Thursday, April 16, 2015

A Raised Garden Project

I decided to do a garden as a fun project and stress reducer for the Spring and Summer. A "Raised Garden Project" will be a series where I hope you can monitor my progress  and learn from my mistakes on the adventure. As usual, click each photo for a better view.

The whole idea of a raised garden came from a photo I encountered on Pinterest. It really gave me a lot of ideas and as usual I started to research the concept. Good thing I did. I discovered that cedar is the best wood to withstand the weather as well as termites here in Florida.

I was able to cut costs by buying cedar posts and breaking apart an old cedar chest my brother gave me.

While breaking apart the cedar chest was work, it definitely was worth it because using purchased cedar would have cost me over $200 for one box. With my cost savings I was able to afford TWO boxes for $14. Yeah!!!

Planning was very important so I did my calculations and then laid the boards out just to make certain what the numbers said matched what occurred in real life. It did, and my little Doxie double checked.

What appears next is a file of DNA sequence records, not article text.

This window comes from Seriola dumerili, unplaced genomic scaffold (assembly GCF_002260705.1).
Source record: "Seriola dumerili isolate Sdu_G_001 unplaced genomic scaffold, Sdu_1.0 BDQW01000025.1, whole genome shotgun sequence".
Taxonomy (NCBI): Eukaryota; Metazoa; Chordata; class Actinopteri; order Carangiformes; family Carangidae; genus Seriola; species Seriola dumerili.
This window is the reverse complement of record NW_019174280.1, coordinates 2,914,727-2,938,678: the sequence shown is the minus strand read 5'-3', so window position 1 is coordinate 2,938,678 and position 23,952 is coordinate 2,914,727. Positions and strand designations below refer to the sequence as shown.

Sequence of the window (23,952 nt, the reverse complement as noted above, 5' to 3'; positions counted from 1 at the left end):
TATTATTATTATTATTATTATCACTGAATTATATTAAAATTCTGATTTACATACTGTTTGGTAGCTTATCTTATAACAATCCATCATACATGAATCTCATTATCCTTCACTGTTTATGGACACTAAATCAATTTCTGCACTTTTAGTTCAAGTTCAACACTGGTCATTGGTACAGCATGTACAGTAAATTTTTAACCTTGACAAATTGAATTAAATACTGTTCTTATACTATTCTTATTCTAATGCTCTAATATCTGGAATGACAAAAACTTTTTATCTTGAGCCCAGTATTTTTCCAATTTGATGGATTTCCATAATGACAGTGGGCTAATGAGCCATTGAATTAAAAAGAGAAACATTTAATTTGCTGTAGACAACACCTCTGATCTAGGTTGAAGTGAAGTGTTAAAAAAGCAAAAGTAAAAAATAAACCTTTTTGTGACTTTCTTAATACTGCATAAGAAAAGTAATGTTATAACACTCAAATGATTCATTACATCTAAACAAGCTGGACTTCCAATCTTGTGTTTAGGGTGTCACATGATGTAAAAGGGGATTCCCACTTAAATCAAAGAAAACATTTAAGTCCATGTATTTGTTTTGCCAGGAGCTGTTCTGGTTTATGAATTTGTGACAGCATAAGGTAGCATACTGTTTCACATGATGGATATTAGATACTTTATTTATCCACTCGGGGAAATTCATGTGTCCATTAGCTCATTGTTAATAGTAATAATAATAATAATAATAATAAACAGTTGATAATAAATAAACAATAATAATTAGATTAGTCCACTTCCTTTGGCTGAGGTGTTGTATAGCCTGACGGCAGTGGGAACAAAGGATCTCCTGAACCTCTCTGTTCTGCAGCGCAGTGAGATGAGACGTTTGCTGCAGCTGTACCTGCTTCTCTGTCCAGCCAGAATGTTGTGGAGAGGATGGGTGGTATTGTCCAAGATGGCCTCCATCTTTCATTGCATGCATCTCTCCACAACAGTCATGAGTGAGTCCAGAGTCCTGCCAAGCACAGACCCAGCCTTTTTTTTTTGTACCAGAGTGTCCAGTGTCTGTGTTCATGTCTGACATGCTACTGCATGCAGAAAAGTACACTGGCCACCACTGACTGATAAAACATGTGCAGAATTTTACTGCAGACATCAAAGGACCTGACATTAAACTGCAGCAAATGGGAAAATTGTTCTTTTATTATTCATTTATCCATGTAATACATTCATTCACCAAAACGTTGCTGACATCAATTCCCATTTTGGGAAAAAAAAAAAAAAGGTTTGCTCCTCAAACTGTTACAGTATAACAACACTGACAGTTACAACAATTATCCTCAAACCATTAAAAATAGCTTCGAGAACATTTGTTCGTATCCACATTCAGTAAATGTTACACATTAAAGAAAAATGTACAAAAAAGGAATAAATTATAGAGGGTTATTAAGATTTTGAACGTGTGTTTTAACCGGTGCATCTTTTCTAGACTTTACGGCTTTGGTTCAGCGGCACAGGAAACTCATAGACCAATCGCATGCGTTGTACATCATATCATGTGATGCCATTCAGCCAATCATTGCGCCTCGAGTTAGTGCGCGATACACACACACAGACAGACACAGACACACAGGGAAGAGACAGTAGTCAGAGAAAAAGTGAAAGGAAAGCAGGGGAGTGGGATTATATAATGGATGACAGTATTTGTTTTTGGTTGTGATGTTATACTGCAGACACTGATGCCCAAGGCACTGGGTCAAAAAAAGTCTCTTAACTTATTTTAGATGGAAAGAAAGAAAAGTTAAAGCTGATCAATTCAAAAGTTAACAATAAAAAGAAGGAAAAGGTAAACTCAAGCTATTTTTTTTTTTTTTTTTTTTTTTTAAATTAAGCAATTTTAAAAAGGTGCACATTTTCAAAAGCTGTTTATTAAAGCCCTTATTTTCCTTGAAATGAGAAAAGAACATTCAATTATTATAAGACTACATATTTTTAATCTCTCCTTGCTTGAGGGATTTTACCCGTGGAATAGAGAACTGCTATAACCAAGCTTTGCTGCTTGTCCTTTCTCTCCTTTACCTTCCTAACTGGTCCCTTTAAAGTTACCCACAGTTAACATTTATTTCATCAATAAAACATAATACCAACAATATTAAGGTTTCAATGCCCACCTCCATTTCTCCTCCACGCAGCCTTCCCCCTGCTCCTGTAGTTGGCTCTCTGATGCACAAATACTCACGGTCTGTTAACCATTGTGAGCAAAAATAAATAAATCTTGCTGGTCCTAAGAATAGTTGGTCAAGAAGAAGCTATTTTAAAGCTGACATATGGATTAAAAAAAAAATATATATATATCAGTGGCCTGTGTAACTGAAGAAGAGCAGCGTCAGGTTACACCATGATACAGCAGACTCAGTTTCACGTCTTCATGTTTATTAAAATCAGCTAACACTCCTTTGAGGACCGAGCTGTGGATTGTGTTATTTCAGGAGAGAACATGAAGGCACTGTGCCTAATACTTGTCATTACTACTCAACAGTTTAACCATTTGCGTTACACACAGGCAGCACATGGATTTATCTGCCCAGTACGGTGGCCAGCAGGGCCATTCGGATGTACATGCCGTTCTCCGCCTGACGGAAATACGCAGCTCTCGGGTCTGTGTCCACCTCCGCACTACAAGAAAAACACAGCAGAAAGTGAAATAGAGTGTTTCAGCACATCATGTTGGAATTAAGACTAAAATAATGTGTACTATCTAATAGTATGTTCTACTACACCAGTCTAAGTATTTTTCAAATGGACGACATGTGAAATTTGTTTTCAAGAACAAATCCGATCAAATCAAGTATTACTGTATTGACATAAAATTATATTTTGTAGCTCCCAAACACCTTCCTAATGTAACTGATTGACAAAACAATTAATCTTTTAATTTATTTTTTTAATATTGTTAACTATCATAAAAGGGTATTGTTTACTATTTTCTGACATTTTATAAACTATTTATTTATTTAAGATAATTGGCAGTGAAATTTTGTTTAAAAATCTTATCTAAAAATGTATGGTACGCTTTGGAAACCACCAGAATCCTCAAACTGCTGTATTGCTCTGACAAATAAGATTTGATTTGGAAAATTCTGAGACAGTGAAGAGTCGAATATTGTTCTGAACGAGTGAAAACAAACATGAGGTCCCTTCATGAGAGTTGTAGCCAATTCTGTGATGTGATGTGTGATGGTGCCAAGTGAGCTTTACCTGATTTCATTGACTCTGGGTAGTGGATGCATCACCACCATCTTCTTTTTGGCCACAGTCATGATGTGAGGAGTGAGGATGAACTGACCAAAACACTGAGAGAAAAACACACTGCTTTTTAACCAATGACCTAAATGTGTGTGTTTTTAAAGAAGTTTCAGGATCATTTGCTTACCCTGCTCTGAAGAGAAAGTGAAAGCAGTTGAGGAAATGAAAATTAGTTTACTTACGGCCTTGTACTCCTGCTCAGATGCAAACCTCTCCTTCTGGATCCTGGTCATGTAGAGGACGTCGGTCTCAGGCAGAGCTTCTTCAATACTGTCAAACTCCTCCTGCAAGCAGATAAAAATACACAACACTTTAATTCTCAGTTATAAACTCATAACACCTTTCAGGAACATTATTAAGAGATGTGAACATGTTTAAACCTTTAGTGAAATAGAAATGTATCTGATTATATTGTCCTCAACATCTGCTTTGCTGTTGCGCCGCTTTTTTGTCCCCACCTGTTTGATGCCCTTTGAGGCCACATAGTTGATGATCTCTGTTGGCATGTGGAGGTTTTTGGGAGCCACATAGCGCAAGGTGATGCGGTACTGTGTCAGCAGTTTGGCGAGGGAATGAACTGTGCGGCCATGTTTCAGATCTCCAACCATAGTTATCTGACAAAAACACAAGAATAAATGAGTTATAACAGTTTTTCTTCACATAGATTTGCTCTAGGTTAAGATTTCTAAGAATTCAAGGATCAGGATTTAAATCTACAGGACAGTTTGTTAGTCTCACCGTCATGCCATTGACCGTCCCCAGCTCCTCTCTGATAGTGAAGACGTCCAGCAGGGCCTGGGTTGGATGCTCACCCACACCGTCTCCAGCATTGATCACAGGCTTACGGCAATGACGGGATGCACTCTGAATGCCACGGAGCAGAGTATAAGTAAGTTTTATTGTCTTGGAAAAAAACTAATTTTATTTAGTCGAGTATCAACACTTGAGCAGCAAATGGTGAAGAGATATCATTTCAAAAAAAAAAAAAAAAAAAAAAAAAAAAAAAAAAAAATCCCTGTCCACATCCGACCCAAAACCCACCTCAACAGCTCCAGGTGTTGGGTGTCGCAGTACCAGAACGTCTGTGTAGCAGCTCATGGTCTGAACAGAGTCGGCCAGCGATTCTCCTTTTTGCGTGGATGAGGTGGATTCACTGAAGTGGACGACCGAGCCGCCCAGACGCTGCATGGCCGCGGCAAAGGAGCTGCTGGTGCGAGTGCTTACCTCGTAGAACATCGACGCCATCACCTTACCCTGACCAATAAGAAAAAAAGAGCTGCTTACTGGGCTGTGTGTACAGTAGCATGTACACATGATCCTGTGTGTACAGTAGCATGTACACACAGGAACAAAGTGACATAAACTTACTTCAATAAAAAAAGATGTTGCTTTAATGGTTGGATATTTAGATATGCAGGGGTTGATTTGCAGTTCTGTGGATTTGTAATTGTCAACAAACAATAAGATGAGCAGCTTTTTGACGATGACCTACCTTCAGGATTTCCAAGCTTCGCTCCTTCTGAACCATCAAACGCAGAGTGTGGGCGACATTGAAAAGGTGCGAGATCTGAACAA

And there we have it, the completed box ready to be set into the ground. Everything I read said to dig  holes for the posts, but I figured it would be simpler to just dig around the posts to get them into the ground and it seemed to work well for me.  You'll notice that my Doxie assistant is still supervising but sitting in the shade.

One thing I learned during my research was that cedar while untreated has it's own natural herbicide so I put in a plastic liner around tthe inside of the box to prevent contact with the soil. In some of the illustrations I saw, people put down cardboard on the bottom but I didn't. It was simply the bear ground. Next, I saved grass cuttings and tree leaves and used that as the bottom over the bare ground to build up the bottom level in preparation for putting in dirt. If you look closely you'll also notice I used the narrow spine boards as a lip for the box so later when I'm tending the garden I can set things like water buckets, shears etc on it and avoid having to rub against the top portion of the box when working. Sweeet!!

And here we have the completed project. I plan to add a little more dirt but was surprised that I already had almost six inches of dirt in before you reached the grass cuttings and leaves. Each box is 8ft by 4ft so a few more bags should put me close to that level. My savings on wood was eaten up with the cost of dirt ($15) but my total cost so far is $30 which is not bad. Before I fill the next box I plan to do a little searching around for free dirt but if I can't find any then add another $15 and a new total of $45. Either way the cost is still low when you consider all the veggies I plan to have for the Summer.

Next installment: Growing plants from seeds

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